So many changes, and with them comes major fussiness, so that his mood swings back and forth between a smiling, cooing, chatty Cy and a shrieking, inconsolable Cy, with just occasional moments where he’s trying really hard to cry but we’re so rudely making him smile despite himself. I was so proud of him on Sunday for sleeping in his crib, and when he laughed for the first time? I called my mom to share the news, I was so excited. But these amazing changes–so many in just a few days–exact their toll, too. With growth, comes growing pains, both for Cy and for me. I think all the changes must be hard on him, which is why he’s suddenly fussy every time we hit a growth spurt. As for me, it always takes a gear shift to figure out how to meet his needs anew as they continually change. I’ve learned not to count on anything with a baby. The minute you think you’ve figured something out, they grow up on you.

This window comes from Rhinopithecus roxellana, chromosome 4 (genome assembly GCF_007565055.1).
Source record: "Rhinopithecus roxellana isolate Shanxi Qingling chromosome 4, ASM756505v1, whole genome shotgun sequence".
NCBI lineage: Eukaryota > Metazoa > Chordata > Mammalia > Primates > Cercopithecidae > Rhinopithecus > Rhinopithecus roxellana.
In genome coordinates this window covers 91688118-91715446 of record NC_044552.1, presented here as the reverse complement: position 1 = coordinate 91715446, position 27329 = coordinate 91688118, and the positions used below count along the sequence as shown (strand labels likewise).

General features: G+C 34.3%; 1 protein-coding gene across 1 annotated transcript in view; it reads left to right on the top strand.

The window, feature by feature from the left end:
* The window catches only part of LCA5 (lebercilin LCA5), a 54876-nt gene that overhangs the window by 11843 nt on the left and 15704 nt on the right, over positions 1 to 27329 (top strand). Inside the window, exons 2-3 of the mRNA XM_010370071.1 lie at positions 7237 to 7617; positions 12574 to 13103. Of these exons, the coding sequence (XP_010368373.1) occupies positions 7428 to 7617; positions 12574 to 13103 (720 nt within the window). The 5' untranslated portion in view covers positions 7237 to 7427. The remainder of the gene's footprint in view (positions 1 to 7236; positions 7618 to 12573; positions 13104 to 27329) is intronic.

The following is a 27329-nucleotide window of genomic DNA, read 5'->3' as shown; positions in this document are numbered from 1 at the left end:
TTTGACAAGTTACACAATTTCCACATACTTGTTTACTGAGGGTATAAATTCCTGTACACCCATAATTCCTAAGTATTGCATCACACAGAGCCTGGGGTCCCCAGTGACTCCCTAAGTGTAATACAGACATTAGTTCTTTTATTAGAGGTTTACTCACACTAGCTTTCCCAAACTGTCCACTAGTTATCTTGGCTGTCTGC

Still, the three month mark is a special one. He’s starting to fill out as a real person, with a real personality and a budding character. I still battle the baby blues (a topic I’ll probably discuss another time), and there was a day when I hadn’t gotten much sleep…I put him in the sling and started walking with him and the tears came. But then he looked up at my face and stared at me with such adoration, the tears that came were not of exhaustion, but of a heart overflowing.
I don’t know if babies really feel love at this young of an age. It could be he’s just fascinated by the details of my face, now that his eyesight is getting stronger. But it looked a lot like love.
I felt loved anyway, and maybe that’s the part that matters.
Thing I Love About Cy Today: When he’s fussing, I can totally make him smile instead if I blow raspberries on his cheek.
Someone recently drew my attention to this series of posts on the surprising aspects of parenting in various countries around the world. I was so fascinated I read all the posts on the tiny screen of my phone, snatching every moment I could when Cy was sleeping or nursing. Maybe one day, I’ll share the surprising things about parenting in Thailand, but if you’re itching for a sneak peek now, I’ll just mention a few things: